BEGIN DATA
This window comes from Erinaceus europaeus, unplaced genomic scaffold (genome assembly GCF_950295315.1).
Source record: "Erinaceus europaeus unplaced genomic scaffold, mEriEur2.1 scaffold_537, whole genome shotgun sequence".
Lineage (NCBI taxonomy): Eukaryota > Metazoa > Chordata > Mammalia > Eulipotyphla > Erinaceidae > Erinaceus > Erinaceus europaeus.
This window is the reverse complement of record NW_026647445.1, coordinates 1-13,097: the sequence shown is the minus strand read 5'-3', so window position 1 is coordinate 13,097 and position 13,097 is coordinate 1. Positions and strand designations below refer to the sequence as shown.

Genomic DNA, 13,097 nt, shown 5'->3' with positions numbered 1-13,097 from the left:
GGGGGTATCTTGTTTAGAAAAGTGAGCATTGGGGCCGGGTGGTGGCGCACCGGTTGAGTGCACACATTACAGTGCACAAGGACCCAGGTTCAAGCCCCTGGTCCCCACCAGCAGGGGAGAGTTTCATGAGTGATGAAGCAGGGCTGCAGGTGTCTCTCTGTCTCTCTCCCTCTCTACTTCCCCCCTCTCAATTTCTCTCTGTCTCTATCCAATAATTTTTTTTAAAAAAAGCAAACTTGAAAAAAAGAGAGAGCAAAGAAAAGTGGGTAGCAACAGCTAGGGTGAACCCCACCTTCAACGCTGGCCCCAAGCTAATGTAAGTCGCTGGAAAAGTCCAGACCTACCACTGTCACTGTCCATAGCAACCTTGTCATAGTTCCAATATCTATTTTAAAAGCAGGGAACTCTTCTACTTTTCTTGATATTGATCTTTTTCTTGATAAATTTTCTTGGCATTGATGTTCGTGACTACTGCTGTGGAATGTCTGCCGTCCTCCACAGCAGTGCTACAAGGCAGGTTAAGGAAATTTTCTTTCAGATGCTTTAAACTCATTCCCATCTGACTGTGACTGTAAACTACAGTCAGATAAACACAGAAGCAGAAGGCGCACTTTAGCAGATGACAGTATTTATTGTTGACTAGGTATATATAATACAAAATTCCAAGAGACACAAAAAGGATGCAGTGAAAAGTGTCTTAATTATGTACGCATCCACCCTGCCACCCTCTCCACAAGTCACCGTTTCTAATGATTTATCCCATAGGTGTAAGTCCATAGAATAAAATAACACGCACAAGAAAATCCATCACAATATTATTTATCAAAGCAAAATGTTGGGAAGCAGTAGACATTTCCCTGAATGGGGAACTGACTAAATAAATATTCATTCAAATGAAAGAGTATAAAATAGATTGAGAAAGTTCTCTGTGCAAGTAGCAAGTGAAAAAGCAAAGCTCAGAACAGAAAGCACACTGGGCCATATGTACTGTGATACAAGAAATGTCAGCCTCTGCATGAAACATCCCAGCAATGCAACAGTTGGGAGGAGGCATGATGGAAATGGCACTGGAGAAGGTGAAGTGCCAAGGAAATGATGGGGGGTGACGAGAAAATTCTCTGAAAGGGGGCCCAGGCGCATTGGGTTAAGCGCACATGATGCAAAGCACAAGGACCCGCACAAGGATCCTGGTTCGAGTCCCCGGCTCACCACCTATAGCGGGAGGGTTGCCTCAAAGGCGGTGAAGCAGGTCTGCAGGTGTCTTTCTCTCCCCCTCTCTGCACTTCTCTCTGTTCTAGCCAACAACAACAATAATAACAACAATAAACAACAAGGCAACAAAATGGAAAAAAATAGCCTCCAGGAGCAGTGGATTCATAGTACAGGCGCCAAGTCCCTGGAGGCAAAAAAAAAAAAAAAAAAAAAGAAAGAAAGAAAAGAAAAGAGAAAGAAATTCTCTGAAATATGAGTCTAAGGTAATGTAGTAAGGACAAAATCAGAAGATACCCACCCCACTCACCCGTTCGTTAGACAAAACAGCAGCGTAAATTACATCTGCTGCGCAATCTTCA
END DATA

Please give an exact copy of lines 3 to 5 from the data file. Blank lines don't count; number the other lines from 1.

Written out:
Lineage (NCBI taxonomy): Eukaryota > Metazoa > Chordata > Mammalia > Eulipotyphla > Erinaceidae > Erinaceus > Erinaceus europaeus.
This window is the reverse complement of record NW_026647445.1, coordinates 1-13,097: the sequence shown is the minus strand read 5'-3', so window position 1 is coordinate 13,097 and position 13,097 is coordinate 1. Positions and strand designations below refer to the sequence as shown.

Genomic DNA, 13,097 nt, shown 5'->3' with positions numbered 1-13,097 from the left: